In the “sustainable” agriculture movement stewardship of land resources is paramount. In small scale farming, where space is a consideration in urban, suburban or rural areas working with the land “as is” can be a challenge and beneficial.
Land that has experience erosion or building scars from construction can be potential growing plots for the guerrilla gardener.
Before my family and I moved to our current homestead someone used a few front-end loader’s full of soil at the back end of our property for top soil for a double-wide construction next to us. This violation left a gaping chasm of approximately six feet by fifteen feet and about four feet deep which for the past five years have been annually used to dump leaves and other organic yard waste.
I have been interested in container production of potatoes but felt five gallon buckets are limited by volume and volume is what I require to support my various markets. So I decided to fuse the container concept with my yard blemish. Late February I planted 90 Yukon Gold potato seed pieces, some well chitted some still dormant. I made short borders out of compostable cardboard which I stood vertically in four rows across the ditch bottom. This would give the row beds more container space and demarcation. I placed each seed piece with its sprouting eye(s) facing up, but did not dig a hole as prescribed by potato seedsmen. They sat on the bottom surface. Next, I covered the rows with old hay from our goat barn floor. This amendment added the needed nutrient value associated with manure which was saturated within the bedding. So far I have a soil-less straw media as in container production supporting the immature spud growth. Lastly, I covered the hole over with a 6mil plastic tarp to trap solar heat in the late of winter.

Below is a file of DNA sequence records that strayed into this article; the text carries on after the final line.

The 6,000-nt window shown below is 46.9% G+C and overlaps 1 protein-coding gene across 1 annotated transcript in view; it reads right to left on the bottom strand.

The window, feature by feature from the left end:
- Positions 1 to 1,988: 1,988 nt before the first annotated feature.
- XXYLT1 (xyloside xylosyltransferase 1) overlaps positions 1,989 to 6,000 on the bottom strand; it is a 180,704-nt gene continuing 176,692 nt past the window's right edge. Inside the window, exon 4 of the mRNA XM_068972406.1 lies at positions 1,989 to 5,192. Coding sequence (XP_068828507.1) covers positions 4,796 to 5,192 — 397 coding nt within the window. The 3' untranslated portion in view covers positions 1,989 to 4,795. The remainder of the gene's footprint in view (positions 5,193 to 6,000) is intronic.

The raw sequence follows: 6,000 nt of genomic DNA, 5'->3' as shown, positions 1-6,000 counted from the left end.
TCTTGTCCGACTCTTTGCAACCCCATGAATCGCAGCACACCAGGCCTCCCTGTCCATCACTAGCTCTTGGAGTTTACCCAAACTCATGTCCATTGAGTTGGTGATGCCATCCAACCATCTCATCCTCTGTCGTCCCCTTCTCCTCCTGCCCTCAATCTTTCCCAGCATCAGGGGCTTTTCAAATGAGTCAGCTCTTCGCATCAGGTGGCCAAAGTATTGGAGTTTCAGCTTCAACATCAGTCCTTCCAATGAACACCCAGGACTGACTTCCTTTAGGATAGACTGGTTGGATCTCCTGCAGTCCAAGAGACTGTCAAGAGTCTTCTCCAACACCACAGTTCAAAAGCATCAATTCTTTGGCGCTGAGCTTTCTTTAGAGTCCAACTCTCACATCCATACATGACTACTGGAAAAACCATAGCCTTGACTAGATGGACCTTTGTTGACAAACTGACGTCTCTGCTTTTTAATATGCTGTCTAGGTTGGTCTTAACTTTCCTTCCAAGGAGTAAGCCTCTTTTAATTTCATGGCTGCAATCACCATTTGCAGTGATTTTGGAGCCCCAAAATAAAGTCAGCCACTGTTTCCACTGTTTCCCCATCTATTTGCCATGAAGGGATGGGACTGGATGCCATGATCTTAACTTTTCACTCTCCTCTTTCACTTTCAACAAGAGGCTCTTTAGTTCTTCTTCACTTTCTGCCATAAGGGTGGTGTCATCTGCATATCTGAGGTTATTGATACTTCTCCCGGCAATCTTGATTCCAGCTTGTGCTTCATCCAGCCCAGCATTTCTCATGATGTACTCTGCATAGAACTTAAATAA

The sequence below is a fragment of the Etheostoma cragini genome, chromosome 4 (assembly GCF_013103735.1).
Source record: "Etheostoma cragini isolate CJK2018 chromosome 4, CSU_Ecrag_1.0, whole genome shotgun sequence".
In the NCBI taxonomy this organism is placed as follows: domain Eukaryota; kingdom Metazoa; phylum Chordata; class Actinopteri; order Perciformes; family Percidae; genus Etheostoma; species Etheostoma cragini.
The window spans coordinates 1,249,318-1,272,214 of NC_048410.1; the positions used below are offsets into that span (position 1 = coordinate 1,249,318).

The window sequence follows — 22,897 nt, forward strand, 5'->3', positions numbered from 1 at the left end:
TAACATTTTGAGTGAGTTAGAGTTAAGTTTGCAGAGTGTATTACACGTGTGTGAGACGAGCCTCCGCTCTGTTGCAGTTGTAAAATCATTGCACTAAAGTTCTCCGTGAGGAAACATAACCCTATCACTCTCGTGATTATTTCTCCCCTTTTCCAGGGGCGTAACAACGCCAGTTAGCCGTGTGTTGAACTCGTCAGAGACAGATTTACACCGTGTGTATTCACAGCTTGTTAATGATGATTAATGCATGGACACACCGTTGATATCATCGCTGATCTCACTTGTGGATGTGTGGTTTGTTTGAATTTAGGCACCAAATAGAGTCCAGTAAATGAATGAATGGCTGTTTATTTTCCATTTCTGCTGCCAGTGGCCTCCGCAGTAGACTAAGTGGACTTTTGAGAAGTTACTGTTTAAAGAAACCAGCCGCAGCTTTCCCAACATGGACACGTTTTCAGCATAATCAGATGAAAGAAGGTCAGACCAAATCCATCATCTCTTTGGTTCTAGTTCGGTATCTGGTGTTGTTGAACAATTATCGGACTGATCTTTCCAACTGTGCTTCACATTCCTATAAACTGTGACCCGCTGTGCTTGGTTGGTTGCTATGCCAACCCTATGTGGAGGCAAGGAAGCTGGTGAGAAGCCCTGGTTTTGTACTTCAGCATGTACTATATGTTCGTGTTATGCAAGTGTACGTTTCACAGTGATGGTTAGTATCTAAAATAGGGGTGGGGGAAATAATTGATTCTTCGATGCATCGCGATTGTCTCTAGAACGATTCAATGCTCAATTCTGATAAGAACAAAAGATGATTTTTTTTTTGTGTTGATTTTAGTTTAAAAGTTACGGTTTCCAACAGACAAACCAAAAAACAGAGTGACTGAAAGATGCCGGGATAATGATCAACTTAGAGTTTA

As March passed I pulled back the tarp so that the beds would receive rain water and I replaced it after a good soaking. Today we received a nice thunderstorm. No ground or municipal water has been used. It is now April and 30 of my seed pieces have sprouted. The shoots are a deep lime green and appear healthy and erect. Tending this sunken potato bed will now require more goat bedding as the shoots grow taller. This imitates the necessary culture of growing potatoes and the hilling which I do in the field to promote tuber growth and support the shoot of the plant.
To follow up, I hilled the tall potato sprouts with goat bedding from the barn. I planted another 20 red pontiac and a dozen Swedish Peanut fingerlings. I needed to raise the plastic slightly as to make room for the growing apical shoots. I used flexible pvc pipe to create two arcs which tented the ditch bed nicely. This will continue to provide adequate heat as we pass through the flux of temperature in the early Spring.